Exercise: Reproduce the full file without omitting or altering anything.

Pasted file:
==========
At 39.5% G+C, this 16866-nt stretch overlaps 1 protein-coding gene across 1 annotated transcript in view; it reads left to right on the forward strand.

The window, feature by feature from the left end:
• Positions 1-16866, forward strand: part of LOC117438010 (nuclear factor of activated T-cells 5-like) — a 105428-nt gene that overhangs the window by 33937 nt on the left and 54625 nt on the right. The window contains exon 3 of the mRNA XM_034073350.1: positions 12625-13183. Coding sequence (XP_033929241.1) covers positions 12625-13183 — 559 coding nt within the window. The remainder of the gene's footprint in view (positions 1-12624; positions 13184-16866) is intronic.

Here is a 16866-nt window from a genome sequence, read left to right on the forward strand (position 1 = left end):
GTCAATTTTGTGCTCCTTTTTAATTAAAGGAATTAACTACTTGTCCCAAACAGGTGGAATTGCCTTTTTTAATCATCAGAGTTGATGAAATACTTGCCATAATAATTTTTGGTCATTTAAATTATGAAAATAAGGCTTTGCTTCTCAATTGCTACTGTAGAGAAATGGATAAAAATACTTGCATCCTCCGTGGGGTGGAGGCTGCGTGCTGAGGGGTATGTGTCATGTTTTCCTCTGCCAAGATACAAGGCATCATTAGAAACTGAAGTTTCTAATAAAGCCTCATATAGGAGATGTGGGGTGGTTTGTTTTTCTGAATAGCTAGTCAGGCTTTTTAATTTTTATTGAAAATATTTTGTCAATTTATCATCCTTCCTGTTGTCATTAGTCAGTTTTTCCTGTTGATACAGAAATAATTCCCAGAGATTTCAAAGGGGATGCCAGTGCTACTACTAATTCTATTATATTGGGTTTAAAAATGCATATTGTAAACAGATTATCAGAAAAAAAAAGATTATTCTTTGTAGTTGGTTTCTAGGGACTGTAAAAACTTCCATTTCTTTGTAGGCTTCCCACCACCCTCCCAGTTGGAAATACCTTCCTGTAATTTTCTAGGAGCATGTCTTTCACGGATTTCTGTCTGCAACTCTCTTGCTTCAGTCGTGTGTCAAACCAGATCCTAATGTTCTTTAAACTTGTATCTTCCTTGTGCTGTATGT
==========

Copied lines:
At 39.5% G+C, this 16866-nt stretch overlaps 1 protein-coding gene across 1 annotated transcript in view; it reads left to right on the forward strand.

The window, feature by feature from the left end:
• Positions 1-16866, forward strand: part of LOC117438010 (nuclear factor of activated T-cells 5-like) — a 105428-nt gene that overhangs the window by 33937 nt on the left and 54625 nt on the right. The window contains exon 3 of the mRNA XM_034073350.1: positions 12625-13183. Coding sequence (XP_033929241.1) covers positions 12625-13183 — 559 coding nt within the window. The remainder of the gene's footprint in view (positions 1-12624; positions 13184-16866) is intronic.

Here is a 16866-nt window from a genome sequence, read left to right on the forward strand (position 1 = left end):
GTCAATTTTGTGCTCCTTTTTAATTAAAGGAATTAACTACTTGTCCCAAACAGGTGGAATTGCCTTTTTTAATCATCAGAGTTGATGAAATACTTGCCATAATAATTTTTGGTCATTTAAATTATGAAAATAAGGCTTTGCTTCTCAATTGCTACTGTAGAGAAATGGATAAAAATACTTGCATCCTCCGTGGGGTGGAGGCTGCGTGCTGAGGGGTATGTGTCATGTTTTCCTCTGCCAAGATACAAGGCATCATTAGAAACTGAAGTTTCTAATAAAGCCTCATATAGGAGATGTGGGGTGGTTTGTTTTTCTGAATAGCTAGTCAGGCTTTTTAATTTTTATTGAAAATATTTTGTCAATTTATCATCCTTCCTGTTGTCATTAGTCAGTTTTTCCTGTTGATACAGAAATAATTCCCAGAGATTTCAAAGGGGATGCCAGTGCTACTACTAATTCTATTATATTGGGTTTAAAAATGCATATTGTAAACAGATTATCAGAAAAAAAAAGATTATTCTTTGTAGTTGGTTTCTAGGGACTGTAAAAACTTCCATTTCTTTGTAGGCTTCCCACCACCCTCCCAGTTGGAAATACCTTCCTGTAATTTTCTAGGAGCATGTCTTTCACGGATTTCTGTCTGCAACTCTCTTGCTTCAGTCGTGTGTCAAACCAGATCCTAATGTTCTTTAAACTTGTATCTTCCTTGTGCTGTATGT